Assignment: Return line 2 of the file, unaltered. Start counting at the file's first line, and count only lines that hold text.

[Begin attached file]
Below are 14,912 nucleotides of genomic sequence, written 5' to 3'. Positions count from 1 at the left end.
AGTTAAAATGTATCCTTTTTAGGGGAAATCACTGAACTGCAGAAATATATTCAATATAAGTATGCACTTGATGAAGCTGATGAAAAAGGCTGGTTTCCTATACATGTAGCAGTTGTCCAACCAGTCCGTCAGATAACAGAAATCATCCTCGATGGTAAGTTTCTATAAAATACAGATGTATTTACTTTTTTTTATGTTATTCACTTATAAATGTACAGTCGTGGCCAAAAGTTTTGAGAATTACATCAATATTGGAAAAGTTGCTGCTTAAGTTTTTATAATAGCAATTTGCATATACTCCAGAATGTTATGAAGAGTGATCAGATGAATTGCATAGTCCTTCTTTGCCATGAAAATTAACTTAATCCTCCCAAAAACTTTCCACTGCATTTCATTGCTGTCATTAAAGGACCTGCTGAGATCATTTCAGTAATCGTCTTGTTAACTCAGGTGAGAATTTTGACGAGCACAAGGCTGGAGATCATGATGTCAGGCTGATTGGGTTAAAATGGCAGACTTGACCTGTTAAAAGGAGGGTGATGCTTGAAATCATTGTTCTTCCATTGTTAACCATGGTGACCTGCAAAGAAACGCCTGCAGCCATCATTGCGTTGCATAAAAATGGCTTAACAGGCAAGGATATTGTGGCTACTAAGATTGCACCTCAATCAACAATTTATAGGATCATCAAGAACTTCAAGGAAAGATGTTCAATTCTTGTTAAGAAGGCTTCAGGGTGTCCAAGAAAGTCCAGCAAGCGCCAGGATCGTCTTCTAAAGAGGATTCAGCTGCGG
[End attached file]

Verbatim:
AGTTAAAATGTATCCTTTTTAGGGGAAATCACTGAACTGCAGAAATATATTCAATATAAGTATGCACTTGATGAAGCTGATGAAAAAGGCTGGTTTCCTATACATGTAGCAGTTGTCCAACCAGTCCGTCAGATAACAGAAATCATCCTCGATGGTAAGTTTCTATAAAATACAGATGTATTTACTTTTTTTTATGTTATTCACTTATAAATGTACAGTCGTGGCCAAAAGTTTTGAGAATTACATCAATATTGGAAAAGTTGCTGCTTAAGTTTTTATAATAGCAATTTGCATATACTCCAGAATGTTATGAAGAGTGATCAGATGAATTGCATAGTCCTTCTTTGCCATGAAAATTAACTTAATCCTCCCAAAAACTTTCCACTGCATTTCATTGCTGTCATTAAAGGACCTGCTGAGATCATTTCAGTAATCGTCTTGTTAACTCAGGTGAGAATTTTGACGAGCACAAGGCTGGAGATCATGATGTCAGGCTGATTGGGTTAAAATGGCAGACTTGACCTGTTAAAAGGAGGGTGATGCTTGAAATCATTGTTCTTCCATTGTTAACCATGGTGACCTGCAAAGAAACGCCTGCAGCCATCATTGCGTTGCATAAAAATGGCTTAACAGGCAAGGATATTGTGGCTACTAAGATTGCACCTCAATCAACAATTTATAGGATCATCAAGAACTTCAAGGAAAGATGTTCAATTCTTGTTAAGAAGGCTTCAGGGTGTCCAAGAAAGTCCAGCAAGCGCCAGGATCGTCTTCTAAAGAGGATTCAGCTGCGG